The Penningtons Manches clinical negligence team has just settled a claim on behalf of the estate of a pensioner who received substandard medical care from King George’s Hospital in Ilford. Our client was a fit and active 76 year-old when she fell outside her home onto her outstretched arms, injuring her wrists and left shoulder. A few days later, she went to A&E at the King George Hospital. She explained what had happened and was examined but the A&E doctor focussed on her shoulder and right wrist. X-Rays confirmed that she had not caused any bony injury to her shoulder but had fractured her right wrist. No examination or X-Ray of her left wrist took place.
Unfortunately, the fracture to her right wrist was wrongly classified in A&E and, as a result, was incorrectly treated. She had fallen onto her wrist while her hand was bent forwards rather than backwards but the plaster cast that was fitted did not immobilise the type of fracture she had sustained. Thus, she was sent home from A&E with her left wrist fracture undiagnosed and untreated and her right wrist fracture wrongly classified and incorrectly treated.
Our client attended in hospital for review three weeks later, explained the treatment she had received in A&E and complained that she was still suffering considerable pain in both wrists, which she could not use. Further X-rays confirmed she had fractured her left wrist and that the fracture on the right was in a poor position. She was told she would need surgery which took place a couple of days later. During the operation, only her right fracture was fixed in place. The left fracture was just manipulated back into place and placed in a cast but was at high risk of displacing.
She was reviewed two weeks later but nothing further was advised despite her on-going pain and inability to use her wrists. She was reviewed again two weeks after that, when she was still in pain and unable to use her wrists properly. She was told that surgery was inadvisable and would leave her hands deformed with no improvement in function. This was despite X-rays that clearly showed unacceptable position of the fracture.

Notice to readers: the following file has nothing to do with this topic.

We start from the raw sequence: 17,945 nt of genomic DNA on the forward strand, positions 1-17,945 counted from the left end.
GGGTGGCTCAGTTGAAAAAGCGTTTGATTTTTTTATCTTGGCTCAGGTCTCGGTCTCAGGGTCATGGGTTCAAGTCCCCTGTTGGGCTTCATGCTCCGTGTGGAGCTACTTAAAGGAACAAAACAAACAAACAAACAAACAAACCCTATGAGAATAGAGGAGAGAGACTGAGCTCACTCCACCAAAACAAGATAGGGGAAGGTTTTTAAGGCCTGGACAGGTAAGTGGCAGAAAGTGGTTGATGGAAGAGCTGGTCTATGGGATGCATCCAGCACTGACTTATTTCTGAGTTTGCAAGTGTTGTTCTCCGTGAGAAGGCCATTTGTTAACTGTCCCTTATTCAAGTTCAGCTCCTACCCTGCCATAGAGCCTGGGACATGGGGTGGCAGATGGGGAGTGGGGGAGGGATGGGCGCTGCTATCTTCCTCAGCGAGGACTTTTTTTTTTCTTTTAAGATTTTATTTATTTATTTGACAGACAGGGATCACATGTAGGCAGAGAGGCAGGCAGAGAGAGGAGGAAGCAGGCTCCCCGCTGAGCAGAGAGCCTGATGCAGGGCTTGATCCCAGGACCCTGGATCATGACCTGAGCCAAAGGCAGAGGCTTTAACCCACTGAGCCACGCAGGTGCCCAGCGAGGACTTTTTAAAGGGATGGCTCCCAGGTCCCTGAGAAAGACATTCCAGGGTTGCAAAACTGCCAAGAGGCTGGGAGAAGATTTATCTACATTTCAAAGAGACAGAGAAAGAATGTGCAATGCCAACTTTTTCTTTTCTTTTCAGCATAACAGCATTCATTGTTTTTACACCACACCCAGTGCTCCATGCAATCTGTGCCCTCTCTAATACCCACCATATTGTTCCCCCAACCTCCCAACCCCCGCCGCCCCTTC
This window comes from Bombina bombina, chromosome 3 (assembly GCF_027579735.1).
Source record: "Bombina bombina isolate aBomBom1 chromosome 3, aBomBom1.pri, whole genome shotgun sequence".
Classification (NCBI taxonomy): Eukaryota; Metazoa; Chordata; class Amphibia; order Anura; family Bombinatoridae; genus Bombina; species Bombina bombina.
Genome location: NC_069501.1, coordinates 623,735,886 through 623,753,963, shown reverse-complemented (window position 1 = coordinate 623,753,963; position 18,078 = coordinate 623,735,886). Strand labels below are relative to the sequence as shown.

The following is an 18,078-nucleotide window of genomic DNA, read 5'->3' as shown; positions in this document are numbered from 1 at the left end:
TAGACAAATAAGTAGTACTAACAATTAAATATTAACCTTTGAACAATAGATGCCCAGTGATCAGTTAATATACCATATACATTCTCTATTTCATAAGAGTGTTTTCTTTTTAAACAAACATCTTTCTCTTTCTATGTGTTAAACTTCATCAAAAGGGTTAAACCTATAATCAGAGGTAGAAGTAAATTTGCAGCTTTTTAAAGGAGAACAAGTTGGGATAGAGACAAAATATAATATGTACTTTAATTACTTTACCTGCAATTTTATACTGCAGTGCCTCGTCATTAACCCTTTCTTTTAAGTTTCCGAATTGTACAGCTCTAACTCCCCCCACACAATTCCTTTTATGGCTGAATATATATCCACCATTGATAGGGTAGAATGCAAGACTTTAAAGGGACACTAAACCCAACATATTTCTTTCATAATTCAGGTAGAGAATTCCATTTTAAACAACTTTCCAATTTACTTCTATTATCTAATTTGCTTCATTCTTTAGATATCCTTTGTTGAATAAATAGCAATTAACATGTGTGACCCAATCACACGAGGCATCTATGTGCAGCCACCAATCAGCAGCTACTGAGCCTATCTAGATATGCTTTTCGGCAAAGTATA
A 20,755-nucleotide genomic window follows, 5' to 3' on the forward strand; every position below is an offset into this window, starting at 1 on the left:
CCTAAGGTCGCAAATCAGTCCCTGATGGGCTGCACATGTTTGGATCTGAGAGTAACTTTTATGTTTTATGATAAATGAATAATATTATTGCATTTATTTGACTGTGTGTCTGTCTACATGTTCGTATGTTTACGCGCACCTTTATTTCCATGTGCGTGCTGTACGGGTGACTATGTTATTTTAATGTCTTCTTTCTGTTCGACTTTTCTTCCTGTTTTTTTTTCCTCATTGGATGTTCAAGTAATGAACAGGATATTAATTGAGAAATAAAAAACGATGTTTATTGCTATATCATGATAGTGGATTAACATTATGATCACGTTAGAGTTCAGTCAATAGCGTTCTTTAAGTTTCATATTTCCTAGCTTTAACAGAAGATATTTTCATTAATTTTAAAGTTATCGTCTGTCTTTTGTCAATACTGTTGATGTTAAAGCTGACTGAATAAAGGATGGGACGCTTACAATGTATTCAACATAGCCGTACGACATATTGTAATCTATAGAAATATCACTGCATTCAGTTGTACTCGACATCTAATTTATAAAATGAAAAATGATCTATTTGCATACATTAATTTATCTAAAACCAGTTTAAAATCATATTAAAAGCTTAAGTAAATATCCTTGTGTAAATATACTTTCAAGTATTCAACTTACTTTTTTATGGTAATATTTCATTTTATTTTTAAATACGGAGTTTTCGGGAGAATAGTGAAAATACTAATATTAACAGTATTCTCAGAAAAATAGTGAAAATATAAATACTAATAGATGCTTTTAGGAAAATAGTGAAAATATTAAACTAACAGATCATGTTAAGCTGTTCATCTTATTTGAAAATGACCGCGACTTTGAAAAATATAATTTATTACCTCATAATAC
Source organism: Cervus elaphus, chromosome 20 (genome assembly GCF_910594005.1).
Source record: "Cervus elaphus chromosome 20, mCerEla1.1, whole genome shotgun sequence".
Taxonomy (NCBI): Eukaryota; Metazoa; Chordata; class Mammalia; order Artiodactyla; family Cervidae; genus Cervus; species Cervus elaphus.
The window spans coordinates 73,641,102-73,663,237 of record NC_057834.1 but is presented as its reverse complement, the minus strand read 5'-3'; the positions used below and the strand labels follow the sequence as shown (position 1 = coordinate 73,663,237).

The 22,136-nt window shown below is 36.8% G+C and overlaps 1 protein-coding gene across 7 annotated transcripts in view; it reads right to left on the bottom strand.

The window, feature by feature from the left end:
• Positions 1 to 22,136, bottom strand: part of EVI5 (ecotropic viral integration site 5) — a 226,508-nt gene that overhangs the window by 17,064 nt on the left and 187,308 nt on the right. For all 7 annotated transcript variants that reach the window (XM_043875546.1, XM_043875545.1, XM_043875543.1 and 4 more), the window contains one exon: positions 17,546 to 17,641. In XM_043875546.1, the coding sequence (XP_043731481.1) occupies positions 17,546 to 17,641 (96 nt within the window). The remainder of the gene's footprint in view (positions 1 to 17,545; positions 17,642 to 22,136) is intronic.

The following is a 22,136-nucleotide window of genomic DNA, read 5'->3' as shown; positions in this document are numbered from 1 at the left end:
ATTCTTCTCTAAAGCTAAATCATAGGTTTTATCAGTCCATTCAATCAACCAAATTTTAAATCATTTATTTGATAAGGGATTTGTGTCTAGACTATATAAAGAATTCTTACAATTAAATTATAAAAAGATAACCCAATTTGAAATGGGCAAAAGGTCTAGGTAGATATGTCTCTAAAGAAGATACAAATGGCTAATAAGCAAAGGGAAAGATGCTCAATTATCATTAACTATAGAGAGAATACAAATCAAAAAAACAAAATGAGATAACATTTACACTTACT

Our client approached us 10 months after her fall with significant on-going pain and loss of function. We reviewed her notes and records and identified a number of points during the timeframe where we were concerned that the care she had received was sub-standard. We sought expert evidence and this confirmed a catalogue of failings in both the A&E and orthopaedic care our client received.
The expert evidence enabled us to write to the hospital to allege that neither of our client's wrist fractures shad been properly diagnosed and managed. While it was likely our client would have needed surgery to both wrists, if had this been advised and performed within the first four weeks of her injury - as our expert advised it should have been - our client would probably have recovered normal or near-normal function and, essentially, been pain-free. The hospital accepted it had breached its duty to our client but denied the pain and loss of function she was experiencing were due to their failures, arguing that her fractures were complex and were always going to cause her the pain and impaired function she was experiencing.
We therefore had to issue court proceedings to pursue this claim. The hospital continued to maintain that it had not caused any of the damage our client was suffering. Sadly, in the course of pursuing the claim, our client passed away. We continued to advise her estate and, ultimately, the Trust entered negotiations to settle the claim.
Andrew Clayton, associate in the clinical negligence team said: “Sadly, this was a case where there were multiple failings in our client’s care from her initial assessment in A&E through to her orthopaedic care and review. Despite admitting its failings, the Trust took a long time to accept that its failures had left our client worse off than she would have been. Although we eventually achieved a good settlement, it was disappointing that its stance meant that by the time the claim resolved our client had passed away. This is one of a number of cases that we have been dealing with involving mismanagement of wrist fractures although was unusual in that it involved injuries to both wrists and different failures in the care of each.”